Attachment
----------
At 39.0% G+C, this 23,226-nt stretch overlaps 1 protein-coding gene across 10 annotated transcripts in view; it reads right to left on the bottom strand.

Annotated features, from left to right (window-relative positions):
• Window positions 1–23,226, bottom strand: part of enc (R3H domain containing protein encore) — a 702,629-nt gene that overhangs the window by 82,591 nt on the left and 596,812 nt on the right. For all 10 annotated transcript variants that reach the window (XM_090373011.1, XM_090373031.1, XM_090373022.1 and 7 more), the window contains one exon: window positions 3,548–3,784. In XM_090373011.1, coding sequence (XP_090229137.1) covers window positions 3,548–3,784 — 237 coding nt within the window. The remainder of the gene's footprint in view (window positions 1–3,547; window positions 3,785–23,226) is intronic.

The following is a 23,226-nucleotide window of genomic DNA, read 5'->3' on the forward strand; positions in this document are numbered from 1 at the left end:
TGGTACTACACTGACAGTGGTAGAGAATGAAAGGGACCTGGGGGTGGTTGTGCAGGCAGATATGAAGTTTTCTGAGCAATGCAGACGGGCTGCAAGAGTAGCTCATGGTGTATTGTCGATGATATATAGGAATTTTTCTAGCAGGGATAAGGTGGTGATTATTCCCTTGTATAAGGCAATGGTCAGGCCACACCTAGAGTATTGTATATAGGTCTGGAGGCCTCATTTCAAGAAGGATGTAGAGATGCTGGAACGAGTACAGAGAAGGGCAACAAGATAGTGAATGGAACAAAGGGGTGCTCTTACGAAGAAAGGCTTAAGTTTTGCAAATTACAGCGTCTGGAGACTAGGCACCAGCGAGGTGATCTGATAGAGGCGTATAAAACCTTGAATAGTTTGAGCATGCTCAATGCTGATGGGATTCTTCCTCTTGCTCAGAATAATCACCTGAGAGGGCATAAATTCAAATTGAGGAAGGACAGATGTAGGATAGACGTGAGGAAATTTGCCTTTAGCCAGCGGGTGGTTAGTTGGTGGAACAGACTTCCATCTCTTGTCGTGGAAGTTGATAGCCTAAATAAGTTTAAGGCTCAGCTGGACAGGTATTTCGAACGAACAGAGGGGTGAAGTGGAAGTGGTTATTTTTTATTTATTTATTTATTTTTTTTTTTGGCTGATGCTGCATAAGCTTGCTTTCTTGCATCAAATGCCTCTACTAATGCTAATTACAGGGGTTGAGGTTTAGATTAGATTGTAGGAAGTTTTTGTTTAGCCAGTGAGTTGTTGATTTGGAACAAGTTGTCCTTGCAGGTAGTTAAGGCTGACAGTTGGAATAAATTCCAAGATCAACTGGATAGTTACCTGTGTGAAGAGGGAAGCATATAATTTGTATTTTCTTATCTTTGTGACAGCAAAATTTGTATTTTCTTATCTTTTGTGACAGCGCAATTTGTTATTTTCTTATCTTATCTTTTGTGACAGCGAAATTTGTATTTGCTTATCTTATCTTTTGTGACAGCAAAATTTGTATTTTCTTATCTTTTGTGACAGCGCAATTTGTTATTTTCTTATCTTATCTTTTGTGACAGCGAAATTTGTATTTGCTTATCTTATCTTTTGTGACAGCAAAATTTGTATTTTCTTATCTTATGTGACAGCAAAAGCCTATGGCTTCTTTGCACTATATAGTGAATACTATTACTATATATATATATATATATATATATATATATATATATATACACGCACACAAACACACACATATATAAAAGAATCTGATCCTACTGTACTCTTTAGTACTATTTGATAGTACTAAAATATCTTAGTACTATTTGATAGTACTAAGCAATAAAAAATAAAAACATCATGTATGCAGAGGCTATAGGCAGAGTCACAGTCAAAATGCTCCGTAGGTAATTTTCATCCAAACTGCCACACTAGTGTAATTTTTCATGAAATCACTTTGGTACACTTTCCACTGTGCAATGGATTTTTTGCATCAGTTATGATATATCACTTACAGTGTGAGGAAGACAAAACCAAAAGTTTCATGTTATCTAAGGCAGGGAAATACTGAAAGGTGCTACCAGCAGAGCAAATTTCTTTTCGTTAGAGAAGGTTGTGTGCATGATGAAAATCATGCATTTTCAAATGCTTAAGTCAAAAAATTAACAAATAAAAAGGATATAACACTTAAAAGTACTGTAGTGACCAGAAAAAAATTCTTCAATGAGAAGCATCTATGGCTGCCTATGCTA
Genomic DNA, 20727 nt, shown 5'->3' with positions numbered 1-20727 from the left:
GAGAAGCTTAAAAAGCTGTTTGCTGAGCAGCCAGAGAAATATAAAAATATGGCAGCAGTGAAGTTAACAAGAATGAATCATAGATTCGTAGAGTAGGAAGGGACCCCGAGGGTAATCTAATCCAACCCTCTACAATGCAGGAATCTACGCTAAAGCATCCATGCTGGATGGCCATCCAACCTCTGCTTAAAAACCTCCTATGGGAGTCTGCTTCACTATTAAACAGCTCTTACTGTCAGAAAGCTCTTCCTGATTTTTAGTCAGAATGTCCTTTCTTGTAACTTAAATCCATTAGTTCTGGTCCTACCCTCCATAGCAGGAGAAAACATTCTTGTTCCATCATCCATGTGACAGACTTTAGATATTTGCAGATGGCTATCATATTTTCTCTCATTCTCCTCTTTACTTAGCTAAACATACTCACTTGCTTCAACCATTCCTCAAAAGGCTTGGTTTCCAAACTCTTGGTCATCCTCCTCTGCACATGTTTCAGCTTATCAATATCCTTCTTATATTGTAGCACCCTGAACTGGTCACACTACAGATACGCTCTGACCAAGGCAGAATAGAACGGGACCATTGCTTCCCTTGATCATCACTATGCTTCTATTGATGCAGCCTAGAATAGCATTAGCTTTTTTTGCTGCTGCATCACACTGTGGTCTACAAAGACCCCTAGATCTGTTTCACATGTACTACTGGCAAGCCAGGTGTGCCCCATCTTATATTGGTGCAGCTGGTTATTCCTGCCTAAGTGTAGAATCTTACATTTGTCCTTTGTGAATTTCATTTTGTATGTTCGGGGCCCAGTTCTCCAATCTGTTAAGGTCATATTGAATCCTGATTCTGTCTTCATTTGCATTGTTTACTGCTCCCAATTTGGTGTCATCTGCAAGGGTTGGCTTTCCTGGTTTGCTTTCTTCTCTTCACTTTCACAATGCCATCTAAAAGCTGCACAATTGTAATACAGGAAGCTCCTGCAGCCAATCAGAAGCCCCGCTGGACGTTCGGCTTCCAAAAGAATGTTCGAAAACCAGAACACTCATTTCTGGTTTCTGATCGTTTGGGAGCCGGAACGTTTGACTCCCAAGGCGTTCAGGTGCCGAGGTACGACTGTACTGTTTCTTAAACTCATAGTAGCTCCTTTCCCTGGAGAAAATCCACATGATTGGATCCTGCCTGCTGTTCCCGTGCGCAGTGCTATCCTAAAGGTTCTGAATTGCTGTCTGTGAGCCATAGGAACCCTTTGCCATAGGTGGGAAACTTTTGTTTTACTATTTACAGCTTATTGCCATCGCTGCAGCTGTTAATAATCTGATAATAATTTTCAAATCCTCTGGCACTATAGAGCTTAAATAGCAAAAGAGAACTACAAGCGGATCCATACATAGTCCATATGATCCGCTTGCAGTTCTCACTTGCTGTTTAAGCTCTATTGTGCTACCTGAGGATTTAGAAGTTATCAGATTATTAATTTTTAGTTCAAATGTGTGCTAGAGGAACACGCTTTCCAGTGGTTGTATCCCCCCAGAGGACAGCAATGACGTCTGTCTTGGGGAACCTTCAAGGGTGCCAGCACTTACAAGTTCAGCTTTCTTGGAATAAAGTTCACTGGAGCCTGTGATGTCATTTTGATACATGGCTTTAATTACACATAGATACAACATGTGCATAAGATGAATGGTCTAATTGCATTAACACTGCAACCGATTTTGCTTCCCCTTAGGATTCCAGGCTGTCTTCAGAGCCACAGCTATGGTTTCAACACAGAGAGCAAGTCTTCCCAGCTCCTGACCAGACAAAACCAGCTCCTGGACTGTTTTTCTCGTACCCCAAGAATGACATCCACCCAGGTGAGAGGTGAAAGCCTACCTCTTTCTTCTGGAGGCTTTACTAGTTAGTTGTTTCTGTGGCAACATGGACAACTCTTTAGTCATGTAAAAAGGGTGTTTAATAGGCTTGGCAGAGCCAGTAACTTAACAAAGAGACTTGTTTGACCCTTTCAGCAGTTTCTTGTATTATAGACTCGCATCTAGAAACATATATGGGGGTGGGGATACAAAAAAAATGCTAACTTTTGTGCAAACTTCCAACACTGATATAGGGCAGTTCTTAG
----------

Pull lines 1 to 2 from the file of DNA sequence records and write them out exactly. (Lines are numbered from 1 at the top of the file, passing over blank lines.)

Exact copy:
At 39.0% G+C, this 23,226-nt stretch overlaps 1 protein-coding gene across 10 annotated transcripts in view; it reads right to left on the bottom strand.

Annotated features, from left to right (window-relative positions):